Call it a tax break.
What's the largest category of government spending?
If you ask a normal person, she might tell you it's Medicare (close), Defense (closer), or even foreign aid (c'mon). But there's another category of the budget that's even larger. The trick is, it's not a form of spending at all. It's called tax expenditures .
When the government writes a law that takes your money, that's a tax. When it creates an exception to that law, it's a tax expenditure. To take a simple example: You pay taxes on your work compensation—like Social Security taxes and federal income taxes—but you don't pay taxes on employer-sponsored health insurance, even though that's clearly a part of your compensation. This is an exception to the rule: a tax expenditure.
When you stack up all the exceptions carved into our tax structure—the health care exclusion, the mortgage interest deduction, the lower rate on capital-gains income, and more—you have a pile of money taller than any other program in the government budget.
Big Tax Spender
What's the matter with this enormous pile of money? Maybe nothing. The tax expenditure tower includes programs like the Earned Income Tax Credit, which has done wonders to reduce poverty for low-income families. But some budget experts worry that this shadow budget has become an unwieldy excuse for politicians to sneak in new spending programs without using the word spending .
In fact, there's new evidence that Americans are much more likely to accept a new government program if it's described as a "tax break" rather than "spending", even when the programs are identical. Yale Law School students Conor Clarke, a former Atlantic staff editor, and Edward G. Fox , ran a series of online survey experiments that asked people what they thought of various spending proposals. The only variable they changed was whether the proposal was framed as a tax break or direct spending. Consider how you'd respond to the following questions:
- "Would you support the government offering annual $1000 cash payments to each family, to help cover rent?"
- "Would you support reducing each family's taxes by $1000 to help cover rent? If a family owes less than $1000, they get the rest in cash."
These two plans are identical. But respondents didn't see it that way.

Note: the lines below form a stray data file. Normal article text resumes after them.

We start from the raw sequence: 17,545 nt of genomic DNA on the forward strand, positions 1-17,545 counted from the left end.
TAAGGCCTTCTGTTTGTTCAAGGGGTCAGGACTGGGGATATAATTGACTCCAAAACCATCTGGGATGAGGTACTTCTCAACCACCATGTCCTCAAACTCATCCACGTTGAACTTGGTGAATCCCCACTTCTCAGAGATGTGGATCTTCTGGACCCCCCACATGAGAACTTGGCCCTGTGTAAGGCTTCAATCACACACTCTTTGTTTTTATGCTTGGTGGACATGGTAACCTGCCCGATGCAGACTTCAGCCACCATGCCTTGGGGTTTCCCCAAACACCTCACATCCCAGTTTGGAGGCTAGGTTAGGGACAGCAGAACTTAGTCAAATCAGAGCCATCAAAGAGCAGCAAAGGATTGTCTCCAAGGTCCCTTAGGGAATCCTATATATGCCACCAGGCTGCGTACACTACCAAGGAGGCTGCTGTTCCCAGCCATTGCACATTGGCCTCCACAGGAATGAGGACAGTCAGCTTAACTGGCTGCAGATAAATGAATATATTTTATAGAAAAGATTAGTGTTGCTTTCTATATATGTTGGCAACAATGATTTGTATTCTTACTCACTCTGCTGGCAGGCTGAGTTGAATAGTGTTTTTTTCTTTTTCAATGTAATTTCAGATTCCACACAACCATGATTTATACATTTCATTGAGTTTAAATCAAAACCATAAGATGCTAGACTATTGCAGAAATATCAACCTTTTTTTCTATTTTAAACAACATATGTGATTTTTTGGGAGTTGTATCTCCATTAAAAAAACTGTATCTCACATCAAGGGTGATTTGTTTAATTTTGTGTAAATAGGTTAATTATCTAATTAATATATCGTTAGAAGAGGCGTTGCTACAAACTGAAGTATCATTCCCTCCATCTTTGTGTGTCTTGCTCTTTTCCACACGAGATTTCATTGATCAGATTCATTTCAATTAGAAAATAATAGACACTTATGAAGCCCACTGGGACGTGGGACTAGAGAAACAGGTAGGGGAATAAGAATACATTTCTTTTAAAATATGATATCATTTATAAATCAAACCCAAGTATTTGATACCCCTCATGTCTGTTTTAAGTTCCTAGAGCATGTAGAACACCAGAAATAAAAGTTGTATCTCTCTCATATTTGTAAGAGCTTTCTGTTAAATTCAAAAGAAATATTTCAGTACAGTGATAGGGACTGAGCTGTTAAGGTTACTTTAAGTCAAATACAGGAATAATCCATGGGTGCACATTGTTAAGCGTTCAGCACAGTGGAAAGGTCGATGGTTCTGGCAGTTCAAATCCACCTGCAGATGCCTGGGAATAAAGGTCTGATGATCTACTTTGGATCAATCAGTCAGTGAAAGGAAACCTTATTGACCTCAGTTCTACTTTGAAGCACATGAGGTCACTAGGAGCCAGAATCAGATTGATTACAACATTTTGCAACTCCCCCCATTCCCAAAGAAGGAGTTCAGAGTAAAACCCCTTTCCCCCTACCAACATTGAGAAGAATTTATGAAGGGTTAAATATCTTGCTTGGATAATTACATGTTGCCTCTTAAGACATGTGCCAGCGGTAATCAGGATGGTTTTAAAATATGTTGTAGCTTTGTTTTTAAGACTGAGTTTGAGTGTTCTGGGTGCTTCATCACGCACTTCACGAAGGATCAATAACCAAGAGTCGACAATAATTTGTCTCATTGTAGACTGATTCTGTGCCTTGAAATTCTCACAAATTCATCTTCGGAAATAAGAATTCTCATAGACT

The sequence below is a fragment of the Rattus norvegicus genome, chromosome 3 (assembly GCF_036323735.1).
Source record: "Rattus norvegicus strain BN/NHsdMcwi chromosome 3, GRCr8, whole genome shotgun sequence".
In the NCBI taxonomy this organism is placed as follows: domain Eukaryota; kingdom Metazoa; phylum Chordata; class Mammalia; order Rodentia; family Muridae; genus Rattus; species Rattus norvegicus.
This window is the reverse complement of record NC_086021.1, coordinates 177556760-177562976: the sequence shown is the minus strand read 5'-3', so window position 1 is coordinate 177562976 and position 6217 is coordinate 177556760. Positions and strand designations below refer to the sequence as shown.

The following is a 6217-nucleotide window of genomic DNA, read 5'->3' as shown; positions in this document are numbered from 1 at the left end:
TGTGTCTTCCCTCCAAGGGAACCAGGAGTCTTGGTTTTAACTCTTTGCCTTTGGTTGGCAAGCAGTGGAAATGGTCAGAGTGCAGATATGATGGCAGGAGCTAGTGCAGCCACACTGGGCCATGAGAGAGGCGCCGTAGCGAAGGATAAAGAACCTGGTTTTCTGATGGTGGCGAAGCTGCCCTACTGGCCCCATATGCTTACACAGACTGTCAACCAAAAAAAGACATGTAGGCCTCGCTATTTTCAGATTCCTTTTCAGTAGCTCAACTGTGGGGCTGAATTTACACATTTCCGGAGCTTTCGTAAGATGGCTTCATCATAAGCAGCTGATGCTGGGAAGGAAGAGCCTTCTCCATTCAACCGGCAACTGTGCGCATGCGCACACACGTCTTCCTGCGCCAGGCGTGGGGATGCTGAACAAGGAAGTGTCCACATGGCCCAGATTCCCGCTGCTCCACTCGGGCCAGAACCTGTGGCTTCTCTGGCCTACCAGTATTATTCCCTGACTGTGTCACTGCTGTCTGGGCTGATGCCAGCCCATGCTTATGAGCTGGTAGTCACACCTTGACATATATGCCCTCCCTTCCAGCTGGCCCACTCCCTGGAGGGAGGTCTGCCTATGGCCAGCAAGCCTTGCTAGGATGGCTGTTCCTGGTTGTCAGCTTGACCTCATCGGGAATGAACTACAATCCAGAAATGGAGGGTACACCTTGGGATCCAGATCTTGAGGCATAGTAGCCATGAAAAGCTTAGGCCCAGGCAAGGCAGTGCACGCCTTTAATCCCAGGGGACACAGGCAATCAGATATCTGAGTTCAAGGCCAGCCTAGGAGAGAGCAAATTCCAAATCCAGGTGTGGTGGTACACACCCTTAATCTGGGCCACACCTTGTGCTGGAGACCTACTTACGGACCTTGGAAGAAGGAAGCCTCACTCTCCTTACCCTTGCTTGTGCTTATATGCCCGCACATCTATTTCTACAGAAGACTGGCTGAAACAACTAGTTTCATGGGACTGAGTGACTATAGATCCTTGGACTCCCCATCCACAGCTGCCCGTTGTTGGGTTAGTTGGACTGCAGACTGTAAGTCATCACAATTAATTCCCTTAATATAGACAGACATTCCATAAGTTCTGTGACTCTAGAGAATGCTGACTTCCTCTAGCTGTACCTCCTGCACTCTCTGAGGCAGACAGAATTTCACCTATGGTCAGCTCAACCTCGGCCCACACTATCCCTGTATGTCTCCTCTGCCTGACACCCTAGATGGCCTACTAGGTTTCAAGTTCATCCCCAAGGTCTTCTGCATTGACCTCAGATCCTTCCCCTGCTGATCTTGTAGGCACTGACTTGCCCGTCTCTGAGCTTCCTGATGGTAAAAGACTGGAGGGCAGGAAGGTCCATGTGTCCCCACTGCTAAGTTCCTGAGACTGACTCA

People were 10 percentage points more likely to support policies expressed in tax terms. They were also more likely to say that a $6 billion direct subsidy added "a lot" to the federal deficit than an identical $6 billion dollar tax break. It didn't matter how much additional information the researchers provided (in some instances, they clarified that a $1000 refundable tax credit means: you get $1,000 ). People just liked the idea of a tax expenditure more.
In the early 1980s, Amos Tversky and Daniel Kahneman popularized the idea of "framing effects," demonstrating that people are more likely to support a drug that saves one-third of a group of mortally ill patients than a drug that will kill two-thirds of them. Just as those subjects supported a drug with positive framing ( think of the lives you'll save... ), Clarke and Fox's respondents seem enamored by policies that emphasized savings over new spending.
These days, it's en vogue to consider the American electorate to be clueless glob of near-random, hyper-emotional convictions. Academics have shared this opinion of the country for some time. In 1960, researchers from the University of Michigan published a famous study noting “the general impoverishment of political thought in a large proportion of the electorate,” adding that “many people know the existence of few if any of the major issues of policy.” Clarke and Fox's work is more subtle. The fact that people can have starkly different support for identical programs with slightly different descriptions suggests that even well-intentioned and well-informed voters have a hard time escaping the pull of positive framing effects.
The effects add up, too. The tax-expenditure budget unwinds some of the progressivity of the tax code. More than 50 percent of the benefits of tax expenditures go to the richest fifth of the population, thanks to tax breaks on investment income, savings, and mortgage interest. The richest fifth of the country sees almost all (93 percent) of the benefit of the tax break on capital gains, and the richest 1 percent enjoys two-thirds of that benefit. Something tells me that if the capital gains tax were framed like that, it wouldn't be considered quite so untouchable.